As we previously reported, in its Glen Buchenbach judgement of 7 June 2018, the CJEU (case C–44/17) gave guidance on the interpretation of Art. 16 a) to c) of the Spirit Drinks Regulation (EC) No. 110/2008, strengthening the protection of geographical indications in the EU.
Based on this preliminary ruling, in February 2019, the Regional Court of Hamburg prohibited the use of the designation GLEN BUCHENBACH for a German whisky as misleading, in the sense of Art. 16 c) of the Spirit Drinks Regulation. It did not consider the use to be an unlawful evocation according to Art. 16 b).
In another very similar proceeding, the Higher Regional Court of Hamburg had to deal with the designation THE GLEN ELS for a German whisky from the German Harz region.
In its appeal decision of 19 September 2019 (case 3 U 262/16), the Higher Regional Court ruled that the defendant has to refrain from "labelling, distributing and/or marketing whisky that is not Scotch Whisky in the Federal Republic of Germany in commercial transactions under the designation 'Glen Els' and/or 'The Glen Els'."
The Court, in accordance with the findings of the CJEU concerning the application of Article 16 (c) of the Spirit Drinks Regulation, considered the use of the contested indication 'Glen' for a German whisky GLEN ELS to be misleading.
The Higher Regional Court ruled in addition the use of 'Glen' in the name of a German whisky, despite the reference to its German origin, is an unlawful evocation to the protected geographical indication Scotch whisky according to Art. 16 b) of the Spirit Drinks Regulation.
The Higher Regional Court applied the CJEU's guidance that it had to be considered whether an average European consumer thinks directly of the protected geographical indication – 'Scotch Whisky' – when he is confronted with a comparable product bearing the disputed designation – in this case 'Glen':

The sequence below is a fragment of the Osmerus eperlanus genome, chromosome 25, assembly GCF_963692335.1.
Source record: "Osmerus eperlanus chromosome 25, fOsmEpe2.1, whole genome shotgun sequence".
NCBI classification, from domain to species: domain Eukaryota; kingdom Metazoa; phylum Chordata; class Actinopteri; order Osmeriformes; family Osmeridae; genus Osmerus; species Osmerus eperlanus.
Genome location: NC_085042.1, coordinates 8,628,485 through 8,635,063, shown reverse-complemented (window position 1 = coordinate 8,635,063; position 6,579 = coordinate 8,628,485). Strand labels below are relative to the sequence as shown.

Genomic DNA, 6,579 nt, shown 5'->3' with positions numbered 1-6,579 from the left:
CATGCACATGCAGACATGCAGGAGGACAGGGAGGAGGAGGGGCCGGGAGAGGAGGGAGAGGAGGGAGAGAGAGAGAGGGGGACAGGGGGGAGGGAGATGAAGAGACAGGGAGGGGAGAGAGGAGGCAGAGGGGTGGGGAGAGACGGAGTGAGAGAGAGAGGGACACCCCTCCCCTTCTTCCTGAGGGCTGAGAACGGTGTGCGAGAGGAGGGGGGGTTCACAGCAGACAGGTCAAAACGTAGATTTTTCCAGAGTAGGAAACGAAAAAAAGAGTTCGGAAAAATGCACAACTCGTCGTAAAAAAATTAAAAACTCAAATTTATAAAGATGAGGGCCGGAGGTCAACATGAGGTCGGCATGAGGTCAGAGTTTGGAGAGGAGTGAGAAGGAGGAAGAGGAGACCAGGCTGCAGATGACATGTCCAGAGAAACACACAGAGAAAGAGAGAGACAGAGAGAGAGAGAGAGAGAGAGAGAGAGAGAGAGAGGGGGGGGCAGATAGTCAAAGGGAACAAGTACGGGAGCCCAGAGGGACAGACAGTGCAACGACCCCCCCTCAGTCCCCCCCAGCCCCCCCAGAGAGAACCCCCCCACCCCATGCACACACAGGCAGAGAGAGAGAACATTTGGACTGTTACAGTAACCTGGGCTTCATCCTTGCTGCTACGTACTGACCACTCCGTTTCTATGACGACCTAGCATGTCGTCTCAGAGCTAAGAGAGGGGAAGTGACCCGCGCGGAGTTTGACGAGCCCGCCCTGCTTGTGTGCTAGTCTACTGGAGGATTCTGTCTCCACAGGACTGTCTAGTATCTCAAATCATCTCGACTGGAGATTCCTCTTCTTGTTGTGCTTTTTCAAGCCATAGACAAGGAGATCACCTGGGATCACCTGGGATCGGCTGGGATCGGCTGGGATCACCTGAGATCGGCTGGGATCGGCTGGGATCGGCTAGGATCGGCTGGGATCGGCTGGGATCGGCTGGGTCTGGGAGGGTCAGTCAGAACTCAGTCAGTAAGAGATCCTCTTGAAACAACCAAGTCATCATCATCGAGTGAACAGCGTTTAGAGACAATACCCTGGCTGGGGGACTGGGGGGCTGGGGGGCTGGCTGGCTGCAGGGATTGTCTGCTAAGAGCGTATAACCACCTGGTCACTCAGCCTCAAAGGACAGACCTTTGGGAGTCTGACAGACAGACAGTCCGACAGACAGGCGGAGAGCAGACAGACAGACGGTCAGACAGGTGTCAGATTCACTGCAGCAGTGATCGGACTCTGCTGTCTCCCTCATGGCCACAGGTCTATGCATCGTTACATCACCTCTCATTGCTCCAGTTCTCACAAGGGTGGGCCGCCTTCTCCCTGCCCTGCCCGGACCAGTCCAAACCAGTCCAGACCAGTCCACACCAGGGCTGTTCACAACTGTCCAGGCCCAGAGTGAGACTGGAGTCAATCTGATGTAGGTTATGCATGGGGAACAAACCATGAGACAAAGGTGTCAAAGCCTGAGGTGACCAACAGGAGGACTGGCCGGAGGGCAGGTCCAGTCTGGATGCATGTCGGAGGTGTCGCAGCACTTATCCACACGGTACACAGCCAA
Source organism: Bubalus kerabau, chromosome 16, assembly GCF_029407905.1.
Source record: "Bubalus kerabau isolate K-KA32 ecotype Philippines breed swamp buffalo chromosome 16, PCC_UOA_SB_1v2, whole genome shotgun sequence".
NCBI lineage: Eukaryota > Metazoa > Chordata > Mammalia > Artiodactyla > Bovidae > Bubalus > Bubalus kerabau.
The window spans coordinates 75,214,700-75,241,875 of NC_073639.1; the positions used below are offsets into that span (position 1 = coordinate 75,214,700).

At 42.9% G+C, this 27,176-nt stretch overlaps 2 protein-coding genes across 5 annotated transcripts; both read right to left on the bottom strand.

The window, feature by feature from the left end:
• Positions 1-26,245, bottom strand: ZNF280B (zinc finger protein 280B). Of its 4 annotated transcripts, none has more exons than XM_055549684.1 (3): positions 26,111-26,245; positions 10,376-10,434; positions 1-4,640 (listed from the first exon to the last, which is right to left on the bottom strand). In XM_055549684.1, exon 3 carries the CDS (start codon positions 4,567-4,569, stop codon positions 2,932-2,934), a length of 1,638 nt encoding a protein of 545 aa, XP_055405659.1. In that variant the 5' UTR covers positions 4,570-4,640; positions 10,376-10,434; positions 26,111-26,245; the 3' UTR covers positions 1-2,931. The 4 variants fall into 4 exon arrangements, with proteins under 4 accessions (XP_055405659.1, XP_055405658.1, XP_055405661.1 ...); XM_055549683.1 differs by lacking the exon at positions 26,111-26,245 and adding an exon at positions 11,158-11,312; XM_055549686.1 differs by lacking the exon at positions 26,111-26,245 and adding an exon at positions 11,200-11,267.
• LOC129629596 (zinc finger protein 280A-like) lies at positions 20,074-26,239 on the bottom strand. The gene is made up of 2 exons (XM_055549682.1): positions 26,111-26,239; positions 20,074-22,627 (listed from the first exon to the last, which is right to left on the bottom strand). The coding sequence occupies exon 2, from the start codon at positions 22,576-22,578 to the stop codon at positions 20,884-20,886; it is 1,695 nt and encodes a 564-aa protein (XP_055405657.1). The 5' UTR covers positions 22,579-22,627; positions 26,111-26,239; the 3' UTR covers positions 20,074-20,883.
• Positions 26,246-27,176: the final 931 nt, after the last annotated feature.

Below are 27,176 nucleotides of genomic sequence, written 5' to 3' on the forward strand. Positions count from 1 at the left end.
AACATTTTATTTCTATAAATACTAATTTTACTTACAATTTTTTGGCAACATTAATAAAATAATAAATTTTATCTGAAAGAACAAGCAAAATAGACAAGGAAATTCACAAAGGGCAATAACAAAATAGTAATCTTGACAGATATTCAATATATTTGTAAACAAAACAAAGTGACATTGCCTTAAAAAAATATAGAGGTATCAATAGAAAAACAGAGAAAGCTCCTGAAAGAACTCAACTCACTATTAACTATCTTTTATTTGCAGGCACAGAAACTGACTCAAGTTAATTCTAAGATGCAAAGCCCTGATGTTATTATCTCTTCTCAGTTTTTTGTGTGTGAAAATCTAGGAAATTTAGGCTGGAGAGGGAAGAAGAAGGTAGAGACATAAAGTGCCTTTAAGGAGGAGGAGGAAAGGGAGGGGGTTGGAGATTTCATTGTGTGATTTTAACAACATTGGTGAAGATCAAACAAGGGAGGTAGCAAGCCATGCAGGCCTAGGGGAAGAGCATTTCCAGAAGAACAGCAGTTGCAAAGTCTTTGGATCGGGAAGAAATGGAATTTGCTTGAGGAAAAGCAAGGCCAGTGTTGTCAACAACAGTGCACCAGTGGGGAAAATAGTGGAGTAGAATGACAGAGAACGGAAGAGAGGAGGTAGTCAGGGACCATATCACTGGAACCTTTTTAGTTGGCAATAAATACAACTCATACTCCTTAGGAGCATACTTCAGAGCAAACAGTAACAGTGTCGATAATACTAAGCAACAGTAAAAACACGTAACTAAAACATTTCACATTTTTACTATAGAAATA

Evocation is broadly interpreted in CJEU case law. Unlike the use of a geographical indication in accordance with Art. 16 a) of the Spirit Drinks Regulation, 'evocation' does not require that the protected designation itself be used. It can also occur through figurative signs.
The decisive criterion is whether the image triggered directly in the consumer's mind is that of the product whose geographical indication is protected.
The claimant, Scotch Whisky Association, had provided compelling evidence showing that in the EU the only 'Glen' whiskies on offer with a significant market share are Scotch whiskies. Furthermore market surveys supported the claim that the relevant public believes 'Glen' to be a component of Scotch whiskies. The fact that 'Glen' is not a synonym for 'Scotch Whisky' is irrelevant. Similarity of terms is unnecessary for conceptual proximity.
Consequently, the Higher Regional Court, found that from the point of view of the average European consumer, the indications 'Glen' or 'Glen Els' or 'The Glen Els' bring about a direct association with goods that bear the protected geographical indication 'Scotch Whisky', if this indication – and this is the subject matter of this dispute – is attached to the whisky.
The product description with the indication 'Glen' triggers in the mind of a significant portion of the relevant public the image of Scotch whisky that is more than a mere association. The deception cannot be removed by an explanation, especially not through an 'explanation' with the indication 'Els' as in the case at hand.
In its reasoning, the Higher Regional Court thus goes beyond the decision of the Regional Court of Hamburg in the GLEN BUCHENBACH case.
It protects Scotch whisky under Art. 16 b) of the Spirit Drinking Regulation much further than the Regional Court. An appeal to the German Federal Supreme Court was not permitted.